It sounds insane, I know.  It was to me, when I first presented my observation to a friend, a few years back. If the food really is amazing, I understand waiting, but if it’s mediocre, I’d be unhappy I wasted my time in line.  And that’s where the difference is.  Taiwanese don’t see standing in line as a waste of time, not because of what they get at the end, but what they get while in line.

 

mini sweet potato balls

 

Nope: the mini deep-fried sweet potato balls, you still gotta’ wait for!

Let me ask you this.  Your buddy invites you to his house for a “sports party” for…pick your least-favorite sport.  Nothing crazy – five or ten friends hanging out watching the game.  Do you not go, because you find the game uninteresting?




Google “football party” and see how many pictures focus exclusively on food.  Ask 90% of the women why they go to Super Bowl parties.  Hell, ask most of the men!  It’s not the game: it’s the party.  Or maybe the commercials.  Either way, it has little to do with the stated purpose of the affair: the pleasure comes from beyond what we say it is.

Just as I might go to a party where I don’t care about the game on TV, Taiwanese will stand in line for snacks and not care about whether or not they’re all that “delicious.” [delicious, a word that is only funny for those of us in Taiwan, as Taiwanese use it to describe literally every food]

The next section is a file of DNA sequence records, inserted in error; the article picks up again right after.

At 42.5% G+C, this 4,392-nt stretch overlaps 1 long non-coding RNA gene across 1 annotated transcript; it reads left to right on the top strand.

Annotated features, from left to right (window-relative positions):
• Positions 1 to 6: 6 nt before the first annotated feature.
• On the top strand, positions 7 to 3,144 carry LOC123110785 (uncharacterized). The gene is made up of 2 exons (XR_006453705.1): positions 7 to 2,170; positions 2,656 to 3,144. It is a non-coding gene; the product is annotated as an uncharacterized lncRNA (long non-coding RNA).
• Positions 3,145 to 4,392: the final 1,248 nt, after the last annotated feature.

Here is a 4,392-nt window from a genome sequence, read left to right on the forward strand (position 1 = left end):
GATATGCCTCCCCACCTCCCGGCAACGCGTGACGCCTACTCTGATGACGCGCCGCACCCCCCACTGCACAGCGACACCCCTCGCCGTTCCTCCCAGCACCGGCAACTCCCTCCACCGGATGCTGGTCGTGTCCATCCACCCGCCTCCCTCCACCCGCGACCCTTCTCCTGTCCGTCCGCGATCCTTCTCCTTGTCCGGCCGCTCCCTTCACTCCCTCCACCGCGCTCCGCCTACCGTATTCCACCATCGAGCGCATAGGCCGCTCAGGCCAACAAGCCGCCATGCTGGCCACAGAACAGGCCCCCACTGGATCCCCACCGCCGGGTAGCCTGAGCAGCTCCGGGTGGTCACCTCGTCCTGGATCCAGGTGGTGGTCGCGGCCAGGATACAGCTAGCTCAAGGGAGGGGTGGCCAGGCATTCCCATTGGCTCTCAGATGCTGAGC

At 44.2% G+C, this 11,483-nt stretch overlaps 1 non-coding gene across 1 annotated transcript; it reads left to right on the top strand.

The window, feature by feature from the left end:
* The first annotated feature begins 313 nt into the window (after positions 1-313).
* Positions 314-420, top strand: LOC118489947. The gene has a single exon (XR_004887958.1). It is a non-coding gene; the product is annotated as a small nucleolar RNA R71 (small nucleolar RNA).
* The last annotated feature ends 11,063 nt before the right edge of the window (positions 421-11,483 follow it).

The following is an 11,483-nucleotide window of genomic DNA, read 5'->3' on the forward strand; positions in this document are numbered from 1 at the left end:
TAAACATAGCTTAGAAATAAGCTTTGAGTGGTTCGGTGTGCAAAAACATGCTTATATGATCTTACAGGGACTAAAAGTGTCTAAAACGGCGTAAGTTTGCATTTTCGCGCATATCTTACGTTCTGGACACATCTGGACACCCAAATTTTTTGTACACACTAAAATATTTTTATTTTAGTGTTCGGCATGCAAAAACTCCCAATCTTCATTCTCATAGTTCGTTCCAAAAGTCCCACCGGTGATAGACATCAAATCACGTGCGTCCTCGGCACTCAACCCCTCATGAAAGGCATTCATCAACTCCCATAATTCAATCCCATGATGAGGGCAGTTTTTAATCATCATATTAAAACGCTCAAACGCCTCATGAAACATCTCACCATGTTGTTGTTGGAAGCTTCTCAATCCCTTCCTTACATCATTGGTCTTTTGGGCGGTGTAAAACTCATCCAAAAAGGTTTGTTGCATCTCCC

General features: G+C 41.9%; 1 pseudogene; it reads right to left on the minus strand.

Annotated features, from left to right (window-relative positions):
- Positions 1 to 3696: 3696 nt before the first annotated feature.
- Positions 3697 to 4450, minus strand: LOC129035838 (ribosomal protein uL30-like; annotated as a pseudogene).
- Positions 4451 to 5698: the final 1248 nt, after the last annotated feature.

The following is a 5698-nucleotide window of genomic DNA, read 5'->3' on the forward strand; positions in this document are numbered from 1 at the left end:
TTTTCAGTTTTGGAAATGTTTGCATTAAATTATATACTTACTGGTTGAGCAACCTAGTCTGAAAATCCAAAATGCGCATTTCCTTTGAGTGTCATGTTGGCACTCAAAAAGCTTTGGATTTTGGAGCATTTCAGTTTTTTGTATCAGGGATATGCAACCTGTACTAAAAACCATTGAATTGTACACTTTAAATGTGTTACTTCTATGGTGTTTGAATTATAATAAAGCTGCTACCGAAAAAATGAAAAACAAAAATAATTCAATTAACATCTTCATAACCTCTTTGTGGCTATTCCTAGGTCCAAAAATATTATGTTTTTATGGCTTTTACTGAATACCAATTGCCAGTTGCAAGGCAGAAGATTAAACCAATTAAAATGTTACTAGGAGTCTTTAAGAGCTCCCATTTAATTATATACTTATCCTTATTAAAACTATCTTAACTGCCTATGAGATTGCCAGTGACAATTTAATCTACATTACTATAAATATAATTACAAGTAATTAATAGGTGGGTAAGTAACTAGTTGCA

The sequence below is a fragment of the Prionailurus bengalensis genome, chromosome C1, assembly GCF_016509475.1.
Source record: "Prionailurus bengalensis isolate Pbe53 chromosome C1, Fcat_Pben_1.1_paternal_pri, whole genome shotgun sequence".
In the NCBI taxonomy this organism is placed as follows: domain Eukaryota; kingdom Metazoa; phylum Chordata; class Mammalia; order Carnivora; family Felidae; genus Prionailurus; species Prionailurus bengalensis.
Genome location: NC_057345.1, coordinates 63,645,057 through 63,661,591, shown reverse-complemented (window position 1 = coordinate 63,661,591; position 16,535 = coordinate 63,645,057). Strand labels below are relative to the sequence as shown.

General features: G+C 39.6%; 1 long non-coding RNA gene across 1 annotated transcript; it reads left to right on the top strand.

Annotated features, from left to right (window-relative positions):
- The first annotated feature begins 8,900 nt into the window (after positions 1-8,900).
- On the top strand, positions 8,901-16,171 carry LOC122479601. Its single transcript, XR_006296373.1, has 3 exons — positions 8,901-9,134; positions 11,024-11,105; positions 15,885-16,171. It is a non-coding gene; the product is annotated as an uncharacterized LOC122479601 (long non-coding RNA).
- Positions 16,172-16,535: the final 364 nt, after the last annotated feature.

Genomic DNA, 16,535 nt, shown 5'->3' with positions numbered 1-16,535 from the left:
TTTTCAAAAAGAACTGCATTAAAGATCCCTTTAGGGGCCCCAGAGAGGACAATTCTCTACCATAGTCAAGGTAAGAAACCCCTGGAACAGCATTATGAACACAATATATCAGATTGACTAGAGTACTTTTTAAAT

chicken_feet

 

Literally. Every. Food.

But for them and for us all, it goes beyond “the food” or “the game” – it’s about friendship, commonality, community, conversation, and simply something to do.  While there are certainly implications as to the Taiwanese concept of fun being standing in line (something I’ll write more on at another time), it’s really not that different from countless other things we do in American culture!

Are you really in that hour-long line for that roller coaster because of the ride?  When I ask you to tell me your three most fun moments at the amusement park yesterday, what are you going to tell me about?  Sure, you won’t tell me how much fun it was to stand in line, but you might tell me how hilarious it was when something happened in the line, or a funny thing your friend said while you were simply walking around: the rides (the whole reason you’re at the amusement park) will seem trivial by comparison to the good times you had.